For starters, I have felt just a little out of place for whatever reason within the streams of Presbyterianism I’ve been swimming in for the better part of the last 15 years (Presbyterian Church in America—aka PCA, and the Evangelical Presbyterian Church—aka EPC).  That “I’m not at home” sort of sense of discontentment has been my gnawing reminder that I must belong elsewhere and continues to feed my hope for more meaningful community. Read the rest of this entry »

I read Jared’s blog (The Gospel-Driven Church) regularly and can say I have benefited from doing so.  Having had my own “gospel renaissance” of sorts (as he calls it) a few years ago now, I could really relate with what he describes here.  Jared hits the nail on the head when he says, “You can’t sustain spirituality apart from the gospel…”

If you are a pastor or a communicator of the good news in any facet, you will be encouraged by this 12 minute clip… a strong dose of gospel to keep the devil away.

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(Jonathan McIntosh with rethinkmission is the interviewer).

USREPORT-US-MADOFF-CANCERReports today from the Wall Street Journal and the New York Post stated that unidentified sources are saying that disgraced and convicted Wall Street fraud Bernie Madoff, 71, is in the terminal stages of cancer.  US prison authorities are denying it.  Whether it’s true of false isn’t the topic of this post.

There seemed to had been a lot of hatred directed toward Madoff during his trial last spring, and not just among those who’d been taken by the scam artist.  I caught a glimpse or two on CNN with folks lining the streets with posters saying everything from”Bah-Bye Bernie” to “We Hope You Burn In Hell Madoff!”.  One blogger wrote, “No one deserves to be tortured in a public place, every day for 6 months, more than Bernard Madoff. If you are not familiar with this [explicative], he masterminded the greatest Ponzi scheme in Wall Street history. $50 billion worth.  Read here to find out why he should die a horrible death and then be tortured for all of eternity.”  Such passionate remarks and sentiments do make me wonder how we as Christians would treat such a man given the opportunity?  Would we stone him, call for his head, or be willing to pull the lever sending him on a sure path to eternal torment? Read the rest of this entry »

A couple weeks ago I wrote a post titled Don’t Worry, Trust God so when I ran into this clip today it caught my attention.

“…but lay up for yourselves treasures in heaven, where neither moth nor rust destroys and where thieves do not break in and steal. For where your treasure is, there your heart will be also.” ~Jesus (Matthew 6:20-21, ESV)          

Several years ago now (15 to be precise), I was a kid youth pastor promoting concerts, pulling off all-nighters, organizing missions trips, and preaching to young people about the virtues of Christian living (it was a time in my life in which I didn’t have a very good handle on the whole gospel vs. law thing so my preaching had a distinct moralistic tone to it and I just didn’t do a very thorough job of presenting God’s grace in Christ lets say).

I ran across the following several months ago now and it brought back memories for me.  I’ll admit that we had a special guest or two who pushed the envelope (a note: you weren’t one of them, BB).  And for the record, I was no Ignatius (just ask the kids in the youth group from back in the day).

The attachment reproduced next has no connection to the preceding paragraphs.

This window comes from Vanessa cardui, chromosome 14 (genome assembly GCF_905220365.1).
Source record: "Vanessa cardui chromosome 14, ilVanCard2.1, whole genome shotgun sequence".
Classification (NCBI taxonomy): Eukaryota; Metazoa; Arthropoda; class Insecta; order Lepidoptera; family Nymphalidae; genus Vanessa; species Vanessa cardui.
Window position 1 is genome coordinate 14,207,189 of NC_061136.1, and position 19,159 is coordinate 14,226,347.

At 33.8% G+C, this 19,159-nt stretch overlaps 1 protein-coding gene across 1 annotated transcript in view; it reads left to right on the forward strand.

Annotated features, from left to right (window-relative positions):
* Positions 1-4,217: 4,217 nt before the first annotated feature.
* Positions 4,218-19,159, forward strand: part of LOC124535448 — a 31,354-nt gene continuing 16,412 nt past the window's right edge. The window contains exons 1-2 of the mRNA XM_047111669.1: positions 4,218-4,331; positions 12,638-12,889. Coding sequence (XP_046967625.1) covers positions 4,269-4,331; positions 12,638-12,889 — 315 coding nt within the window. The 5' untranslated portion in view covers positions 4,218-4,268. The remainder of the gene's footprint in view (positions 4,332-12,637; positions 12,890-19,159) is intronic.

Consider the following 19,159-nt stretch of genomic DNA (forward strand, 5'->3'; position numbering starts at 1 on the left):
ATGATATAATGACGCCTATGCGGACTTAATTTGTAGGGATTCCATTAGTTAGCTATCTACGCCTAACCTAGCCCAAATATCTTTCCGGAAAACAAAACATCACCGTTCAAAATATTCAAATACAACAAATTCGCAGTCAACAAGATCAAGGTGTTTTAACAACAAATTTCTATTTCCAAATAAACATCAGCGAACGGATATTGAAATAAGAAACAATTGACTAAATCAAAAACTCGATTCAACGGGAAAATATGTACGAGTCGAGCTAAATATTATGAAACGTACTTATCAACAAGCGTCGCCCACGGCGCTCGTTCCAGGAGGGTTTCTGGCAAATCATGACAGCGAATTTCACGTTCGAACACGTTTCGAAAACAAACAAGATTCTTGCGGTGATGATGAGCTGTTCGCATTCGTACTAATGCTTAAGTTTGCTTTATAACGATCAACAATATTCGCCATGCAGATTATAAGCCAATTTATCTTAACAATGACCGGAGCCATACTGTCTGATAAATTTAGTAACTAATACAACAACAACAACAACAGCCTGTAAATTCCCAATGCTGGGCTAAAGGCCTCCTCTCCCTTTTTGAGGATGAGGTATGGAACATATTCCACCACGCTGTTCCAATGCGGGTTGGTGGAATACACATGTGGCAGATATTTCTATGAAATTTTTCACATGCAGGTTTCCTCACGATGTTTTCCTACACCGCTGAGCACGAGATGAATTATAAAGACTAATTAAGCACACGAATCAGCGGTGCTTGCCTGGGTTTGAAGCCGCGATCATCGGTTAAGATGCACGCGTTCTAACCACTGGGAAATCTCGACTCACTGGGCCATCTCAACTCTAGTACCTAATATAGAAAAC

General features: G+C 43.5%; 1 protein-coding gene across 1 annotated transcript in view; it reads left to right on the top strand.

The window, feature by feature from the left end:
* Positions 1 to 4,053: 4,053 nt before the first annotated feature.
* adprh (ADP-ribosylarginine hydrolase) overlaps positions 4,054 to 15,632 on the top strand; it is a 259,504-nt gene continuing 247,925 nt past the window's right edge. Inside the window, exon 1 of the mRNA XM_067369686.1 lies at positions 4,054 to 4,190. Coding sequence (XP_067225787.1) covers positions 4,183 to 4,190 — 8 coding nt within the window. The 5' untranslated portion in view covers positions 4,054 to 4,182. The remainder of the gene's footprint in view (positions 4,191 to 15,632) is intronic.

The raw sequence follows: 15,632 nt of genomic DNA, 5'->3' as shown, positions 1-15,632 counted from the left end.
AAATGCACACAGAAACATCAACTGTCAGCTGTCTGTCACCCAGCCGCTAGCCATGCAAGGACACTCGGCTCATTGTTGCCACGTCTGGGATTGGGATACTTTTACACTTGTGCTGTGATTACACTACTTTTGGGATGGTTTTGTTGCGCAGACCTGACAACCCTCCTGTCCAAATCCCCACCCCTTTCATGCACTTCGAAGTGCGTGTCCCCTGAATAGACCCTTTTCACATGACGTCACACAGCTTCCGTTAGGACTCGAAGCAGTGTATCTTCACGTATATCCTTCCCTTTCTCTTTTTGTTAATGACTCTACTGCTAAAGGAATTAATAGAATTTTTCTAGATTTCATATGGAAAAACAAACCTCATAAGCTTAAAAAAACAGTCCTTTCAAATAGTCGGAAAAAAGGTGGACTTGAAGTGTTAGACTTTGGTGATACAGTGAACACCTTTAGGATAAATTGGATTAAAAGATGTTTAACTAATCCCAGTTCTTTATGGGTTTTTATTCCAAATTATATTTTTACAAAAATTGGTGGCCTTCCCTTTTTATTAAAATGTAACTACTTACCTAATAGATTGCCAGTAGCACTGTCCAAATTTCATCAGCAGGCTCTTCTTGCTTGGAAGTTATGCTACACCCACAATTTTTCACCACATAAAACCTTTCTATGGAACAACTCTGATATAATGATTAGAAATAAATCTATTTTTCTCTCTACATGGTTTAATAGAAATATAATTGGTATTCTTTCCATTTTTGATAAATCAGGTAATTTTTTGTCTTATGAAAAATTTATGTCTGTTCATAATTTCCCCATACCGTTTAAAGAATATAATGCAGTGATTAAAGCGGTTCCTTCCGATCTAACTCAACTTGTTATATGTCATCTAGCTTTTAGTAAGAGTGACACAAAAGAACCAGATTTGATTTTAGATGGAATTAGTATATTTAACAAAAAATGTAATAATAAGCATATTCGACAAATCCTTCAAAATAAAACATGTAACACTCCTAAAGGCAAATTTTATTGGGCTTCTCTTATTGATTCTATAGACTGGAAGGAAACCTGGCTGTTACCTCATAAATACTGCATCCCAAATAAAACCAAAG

This guy however, is something else (for those who might not get it I’ll state right now that it is a sarcastic spoof).  Sadly though, this is the only gospel some young people get.

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HT: Imonk

I found this refreshing.

HT: Jared Wilson

sharing ChristThe longer I walk with Christ, the more in tune I become with God’s heart for lost sinners like me.  He did come to seek and to save us after all.  A few years ago I ran across the following (written by Ed Stetzer) while doing some research for a piece I was writing at the time.  I think it is just about the best short article I have ever read about sharing Christ with those who don’t know his saving grace. 

I’d simply provide a link to The Resurgence where it was originally published but I visited the site this afternoon and it appears to be only available to the paying subscriber and since I am not a subscriber I’ll just provide the short article here (I did ask the Resurgence about their policy at one point and they stated that if I merely mentioned them I had their permission to reproduce anything off of their site—so I am taking them up on the offer). 

“Beginning a Conversation about Christ”

Finding a starting point for a Christ-sharing conversation is not easy. Maybe you’ve heard before:

  1. “So, do you consider yourself a good person? Yes, well I’ve got some bad news…”
  2. Nice to meet you, Stephen. Did you know that there was a guy in the Bible who was stoned to death for his beliefs about Jesus? What do you believe about Jesus?”
  3. “If you were to die tonight… Read the rest of this entry »

It’s okay to laugh, we have all been guilty at one time or another.

221768259_03396f142eWe’ve all heard a version of the saying, “in God we trust, all others pay cash.”  When Jesus says “do not be anxious about your life”, he isn’t saying: “Don’t worry, be happy.”  On that note, he isn’t saying, “stop it”, “knock it off”, or “you can choose not to worry.” 

I kinda get the feeling that he’s saying there is a better way.

Recently I was with a friend who was going on and on with a small group of freinds about how she doesn’t worry anymore.  I was getting agitated just listening because the people she was talking to had to be just like me I’m guessing—prone to worry.

We all worry from time to time, some of us more than others for sure.  But we all worry nonetheless.  We worry about who will take care of us when we get older—or who won’t.  We worry about how we are going to make it another month unemployed.  We worry about the cancer that runs in our family Read the rest of this entry »

a blog about radical discipleship, the gospel of grace, a theology of the cross, Christian spirituality, the mission of the church in this world and whatever else on the same wave length that may be running around the brain of a hopeful Protestant.